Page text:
James Drew on Producing a Wale of a Story

(Director Barnaby Blackburn and producer James Drew)

As we approach the Oscars, one might consider the UK’s version of these awards known as BAFTA. Prominent among this year’s nominees is the film Wale which, in addition to its recognition from the British Academy of Film and Television Arts, has also been Academy Awards shortlisted in addition to receiving awards at the East End Film Festival, Dances With Films, Urbanworld Film Festival NYC, and numerous others. The tale of an eighteen-year-old man and his attempts to break from his previous life of crime is indicative of a course many people also experience. Throughout the film we see that even with sincere intentions to pull one’s self out of transgression, the actions and intentions of can derail us. Wale (pronounced Wally) is lured and trapped into a seemingly unescapable situation but an unexpected turn of events may either save him or damn him. The film’s writer/director Barnaby Blackburn enlisted the talents of James Drew as executive post production producer for the film, just as much for what he could take out as what he could place into the story.

VFX is deeply ingrained in modern filmmaking in numerous and sometimes unobvious ways. As is the case with many of the films he works on, James consulted with the writer/director of Wale concerning the methodology of certain scenes that might require VFX. Drew’s expertise informed Barnaby about subtle differences that would allow a better realization of his vision. The two had collaborated on a very successful video game commercial [NBA2K18] establishing that they shared a similar taste and style preference. Director and BAFTA nominee Barnaby Blackburn professes, “James is a rare breed of producer; a consummate problem solver. His brain is a marriage of the methodical and the artistic, at all times comprehending the creative vision of the film and understanding the technical requirements and solutions necessary to realize that vision.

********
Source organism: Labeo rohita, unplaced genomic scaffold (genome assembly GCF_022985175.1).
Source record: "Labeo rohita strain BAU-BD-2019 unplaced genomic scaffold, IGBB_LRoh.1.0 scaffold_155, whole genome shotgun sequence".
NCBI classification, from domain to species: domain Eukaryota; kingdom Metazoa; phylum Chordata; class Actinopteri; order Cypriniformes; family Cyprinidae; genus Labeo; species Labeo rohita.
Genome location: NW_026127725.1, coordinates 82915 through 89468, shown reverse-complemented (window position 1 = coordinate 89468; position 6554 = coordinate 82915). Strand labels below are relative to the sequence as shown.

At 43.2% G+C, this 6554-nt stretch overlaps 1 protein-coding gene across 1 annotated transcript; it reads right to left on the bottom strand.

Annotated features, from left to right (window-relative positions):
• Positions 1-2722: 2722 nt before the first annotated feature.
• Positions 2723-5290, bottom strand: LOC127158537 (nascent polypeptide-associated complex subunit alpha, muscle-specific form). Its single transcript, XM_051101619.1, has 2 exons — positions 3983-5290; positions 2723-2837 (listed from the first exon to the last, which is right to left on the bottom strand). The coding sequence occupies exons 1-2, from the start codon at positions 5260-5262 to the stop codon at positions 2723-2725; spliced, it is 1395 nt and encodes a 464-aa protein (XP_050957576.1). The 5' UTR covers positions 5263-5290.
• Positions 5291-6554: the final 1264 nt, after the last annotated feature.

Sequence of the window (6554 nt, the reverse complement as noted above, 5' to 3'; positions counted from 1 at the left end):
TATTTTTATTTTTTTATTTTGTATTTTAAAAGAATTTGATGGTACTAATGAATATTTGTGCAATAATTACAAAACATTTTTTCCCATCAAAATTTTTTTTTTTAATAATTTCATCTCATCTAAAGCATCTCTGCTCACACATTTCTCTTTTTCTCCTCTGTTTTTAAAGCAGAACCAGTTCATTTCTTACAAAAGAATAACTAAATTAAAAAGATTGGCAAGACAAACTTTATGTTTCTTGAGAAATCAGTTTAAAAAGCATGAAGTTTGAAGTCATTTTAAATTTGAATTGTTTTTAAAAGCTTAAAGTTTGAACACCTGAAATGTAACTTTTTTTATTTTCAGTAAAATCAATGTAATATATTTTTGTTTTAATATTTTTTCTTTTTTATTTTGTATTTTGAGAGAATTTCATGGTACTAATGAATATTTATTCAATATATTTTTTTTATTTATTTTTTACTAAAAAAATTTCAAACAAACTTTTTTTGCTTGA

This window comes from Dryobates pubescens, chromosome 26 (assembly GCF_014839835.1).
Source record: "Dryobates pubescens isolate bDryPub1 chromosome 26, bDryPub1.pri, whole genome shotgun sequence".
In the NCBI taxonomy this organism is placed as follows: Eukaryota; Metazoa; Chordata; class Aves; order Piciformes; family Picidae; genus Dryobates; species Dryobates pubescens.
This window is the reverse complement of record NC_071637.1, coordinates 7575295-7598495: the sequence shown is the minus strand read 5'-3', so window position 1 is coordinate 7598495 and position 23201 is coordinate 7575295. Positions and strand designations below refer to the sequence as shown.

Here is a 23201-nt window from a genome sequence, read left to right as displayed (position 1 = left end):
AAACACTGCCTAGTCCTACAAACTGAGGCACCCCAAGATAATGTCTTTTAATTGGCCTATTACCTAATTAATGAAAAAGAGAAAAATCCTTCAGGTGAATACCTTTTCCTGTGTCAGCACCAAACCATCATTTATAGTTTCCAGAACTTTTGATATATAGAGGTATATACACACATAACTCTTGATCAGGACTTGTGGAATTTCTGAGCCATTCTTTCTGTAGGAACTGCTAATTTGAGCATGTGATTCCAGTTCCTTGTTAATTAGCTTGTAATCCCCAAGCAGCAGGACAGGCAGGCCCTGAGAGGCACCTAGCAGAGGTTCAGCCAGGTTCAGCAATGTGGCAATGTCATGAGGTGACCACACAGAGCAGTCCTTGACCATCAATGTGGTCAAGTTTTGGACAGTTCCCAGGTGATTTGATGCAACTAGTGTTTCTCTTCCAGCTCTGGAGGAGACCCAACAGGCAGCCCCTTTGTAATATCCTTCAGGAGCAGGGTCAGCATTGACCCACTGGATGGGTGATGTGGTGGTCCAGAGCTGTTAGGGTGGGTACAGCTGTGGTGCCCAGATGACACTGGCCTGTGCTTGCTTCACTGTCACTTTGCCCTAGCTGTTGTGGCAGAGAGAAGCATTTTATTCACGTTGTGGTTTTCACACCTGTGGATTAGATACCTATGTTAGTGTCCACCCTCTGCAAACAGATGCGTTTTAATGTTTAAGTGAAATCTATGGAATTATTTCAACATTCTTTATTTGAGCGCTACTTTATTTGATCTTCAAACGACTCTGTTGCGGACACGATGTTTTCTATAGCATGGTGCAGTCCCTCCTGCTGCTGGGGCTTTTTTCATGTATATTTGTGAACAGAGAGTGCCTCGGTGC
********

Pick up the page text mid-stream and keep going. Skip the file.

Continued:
Most of the viewing public immediately perceives images of Marvel and DC superheroes when CGI is mentioned but a fair amount of work in the industry is less spectacle oriented. While they can manifest the fantastic, James and his crew regularly find themselves “adjusting” the visual information on screen to avoid attention. For Wale, the VFX department’s work ranged from adding traditional African art onto previously unornamented walls to removing a member of the production team from the back seat of a car, displaying an empty backseat during the film. It’s appropriate that the VFX work for this film is so covert as the twists and unexpected turns of the story follow a similar misdirection. The deceit enacted upon Wale is the most frightening, that which is completely believable in modern times.

The VFX team also handled color grading for the film, which was prominent in creating the mood which Barnaby desired. This type of work is something which, when done at the most expert level, is rarely discussed but strongly felt. The postproduction EP comments, “I think the film had a raw and gritty realism to it. The work our team did amounted to not only a photographically beautiful project but it was grounded by a realistic representation of London. For example, whilst Jason [Wallis] was coloring the film, he had the deftness and restraint to not go overboard with the process. London is not generally a bright, colorful place. It’s often grey and miserable. Jason’s color treatment was an authentic representation of the city and of the characters. It is subtleties like this which contribute to the overall feeling we wanted for the story.”

Wale is perfectly suited for this time in the world. The kind of treachery Wale finds himself the victim of is likely something that has occurred in our society. The cast and the crew have communicated this in a way that allow the viewer to easily imagine being in Wale’s shoes and feeling the same fear. The ending is so gripping that you’ll likely find yourself yelling at the screen. The professionals behind the camera and in front of it have challenged the public with a story that asks of us “What would you do to alter the course of your life?” and to wonder if things are truly as they seem.



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Kelly King writes for numerous popular online media outlets in addition to being a staff writer for NYC & LA based/internationally published Drumhead magazine.